Friday, April 12, 2024

Industry slams call for inquiry into forestry’s role in flood damage

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Calls for inquiry into sector’s role ‘way out of line’, say owners.
Floods and landslides displaced 300 million tonnes of soil, estimated to be worth $1.5 billion. The impact was most severe on land with pasture and exotic forest plantations. Photo: Gisborne District Council.
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The NZ Forestry Owners Association has hit back at calls for a review of forestry practices in the wake of extensive flood damage on the East Coast, calling such demands “way out of line”.

The region was battered by heavy rain this week, causing damage to property, roads and infrastructure. Some have laid blame on the forestry industry, a major player in the region, as log debris, or slash, blocked streams and rivers and added to the flooding woes. The government, which classified the cyclone as a medium-scale event, has made $100,000 available to help farmers and growers in the region recover from the cyclone.

The Environmental Defence Society (EDS) is demanding a commission of inquiry into forestry industry practices, and environmental forestry company Ekos says there is a need to move  away from clear-cut forestry to continuous cover forestry methods.

EDS chief executive Gary Taylor said the flood damage is “yet again the consequences of inadequate controls over exotic plantation forestry operations, with massive inundation of private property by slash and debris from upstream forestry land”.

“It is time for a full-blown, independent commission of inquiry to take a fresh look at the sector, the rules that govern it, whether clear-felling with its adverse consequences should continue, and where liability should lie for any and all off-site damage such has occurred at Tolaga Bay.”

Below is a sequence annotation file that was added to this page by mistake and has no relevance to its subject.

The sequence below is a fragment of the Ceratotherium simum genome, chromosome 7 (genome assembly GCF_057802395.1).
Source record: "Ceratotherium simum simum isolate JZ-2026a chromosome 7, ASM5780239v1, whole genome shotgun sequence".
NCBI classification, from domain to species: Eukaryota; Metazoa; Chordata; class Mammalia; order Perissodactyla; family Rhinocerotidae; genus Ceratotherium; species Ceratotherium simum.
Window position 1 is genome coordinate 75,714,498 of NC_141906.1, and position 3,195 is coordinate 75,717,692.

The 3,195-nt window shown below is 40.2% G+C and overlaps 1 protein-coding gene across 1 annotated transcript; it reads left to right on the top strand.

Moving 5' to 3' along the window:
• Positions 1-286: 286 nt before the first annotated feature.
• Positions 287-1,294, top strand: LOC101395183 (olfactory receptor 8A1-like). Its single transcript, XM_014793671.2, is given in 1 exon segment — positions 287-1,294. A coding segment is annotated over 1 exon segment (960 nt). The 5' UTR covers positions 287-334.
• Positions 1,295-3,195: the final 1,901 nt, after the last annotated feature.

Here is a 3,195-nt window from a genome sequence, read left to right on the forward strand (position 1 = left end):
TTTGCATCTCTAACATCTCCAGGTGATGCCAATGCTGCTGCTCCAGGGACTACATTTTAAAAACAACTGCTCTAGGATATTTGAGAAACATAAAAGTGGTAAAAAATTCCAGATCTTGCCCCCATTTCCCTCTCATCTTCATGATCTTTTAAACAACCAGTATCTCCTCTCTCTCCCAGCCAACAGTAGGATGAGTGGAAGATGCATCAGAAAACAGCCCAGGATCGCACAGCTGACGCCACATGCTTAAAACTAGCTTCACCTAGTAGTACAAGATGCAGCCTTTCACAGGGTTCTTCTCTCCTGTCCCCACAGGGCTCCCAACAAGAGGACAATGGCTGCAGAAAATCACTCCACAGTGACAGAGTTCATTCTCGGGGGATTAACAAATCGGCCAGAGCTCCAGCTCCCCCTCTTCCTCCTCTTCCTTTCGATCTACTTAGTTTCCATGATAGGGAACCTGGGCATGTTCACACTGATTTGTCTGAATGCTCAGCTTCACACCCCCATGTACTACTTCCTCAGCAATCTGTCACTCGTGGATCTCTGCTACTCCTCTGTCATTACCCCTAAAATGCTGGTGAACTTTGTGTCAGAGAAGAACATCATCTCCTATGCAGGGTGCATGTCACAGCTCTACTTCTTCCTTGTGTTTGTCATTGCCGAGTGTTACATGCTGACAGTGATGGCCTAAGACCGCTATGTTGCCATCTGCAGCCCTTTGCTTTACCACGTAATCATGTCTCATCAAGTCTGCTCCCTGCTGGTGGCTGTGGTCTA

NZ Forest Owners Association (NZFOA) president Grant Dodson said his heart goes out to those affected by the flooding but said Taylor’s claims “are way out of line”.

“This isn’t happening all over the country. It is the East Coast, north of Gisborne, and Separation Point at Motueka,” Dodson said. 

It is “a legacy problem” on highly erodible land that has been cleared of native forest to make way for sheep and beef farming, he said. The land was returned to forestry 30-40 years ago to try to stabilise it, but erosion has continued. 

Dodson said forestry companies are trying to address the forestry slash issue by improving road access to sites and removing more debris. Forests  are valuable assets and no one wants to see them washed down rivers.

Dodson said forestry is an easy target, but it is important to note public roading and other farmland also failed during the latest storm.

“Should we be reviewing public roads, as well? The reality is, this was a cyclone and the government has recognised it as medium-scale event.”

Dr Sean Weaver, chief executive of Environmental forestry company Ekos, said the industry needs to stop clear cutting on erodible lands and transition to continuous cover forestry and permanent forests in vulnerable parts of New Zealand.

He said continuous cover forestry for erodible lands is common practice in many countries and undertaken on a small scale in NZ. Continuous cover forestry involves a range of practices, from single tree extraction to patch or strip felling, through to not harvesting timber at all.

Dodson, however, said continuous cover forestry is unrealistic in NZ’s economic environment.

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